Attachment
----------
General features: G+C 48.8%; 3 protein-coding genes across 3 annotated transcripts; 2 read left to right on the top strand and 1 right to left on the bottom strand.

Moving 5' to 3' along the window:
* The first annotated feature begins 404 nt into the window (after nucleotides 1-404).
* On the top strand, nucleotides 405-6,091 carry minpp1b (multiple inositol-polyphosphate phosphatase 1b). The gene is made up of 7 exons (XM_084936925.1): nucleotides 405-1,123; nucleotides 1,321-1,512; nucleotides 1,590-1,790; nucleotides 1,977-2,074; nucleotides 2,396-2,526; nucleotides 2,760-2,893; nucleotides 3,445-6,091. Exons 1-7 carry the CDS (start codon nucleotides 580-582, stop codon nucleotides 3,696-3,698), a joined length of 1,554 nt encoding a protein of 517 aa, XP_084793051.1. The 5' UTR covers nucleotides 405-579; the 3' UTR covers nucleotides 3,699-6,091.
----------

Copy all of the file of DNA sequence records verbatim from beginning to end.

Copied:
General features: G+C 48.8%; 3 protein-coding genes across 3 annotated transcripts; 2 read left to right on the top strand and 1 right to left on the bottom strand.

Moving 5' to 3' along the window:
* The first annotated feature begins 404 nt into the window (after nucleotides 1-404).
* On the top strand, nucleotides 405-6,091 carry minpp1b (multiple inositol-polyphosphate phosphatase 1b). The gene is made up of 7 exons (XM_084936925.1): nucleotides 405-1,123; nucleotides 1,321-1,512; nucleotides 1,590-1,790; nucleotides 1,977-2,074; nucleotides 2,396-2,526; nucleotides 2,760-2,893; nucleotides 3,445-6,091. Exons 1-7 carry the CDS (start codon nucleotides 580-582, stop codon nucleotides 3,696-3,698), a joined length of 1,554 nt encoding a protein of 517 aa, XP_084793051.1. The 5' UTR covers nucleotides 405-579; the 3' UTR covers nucleotides 3,699-6,091.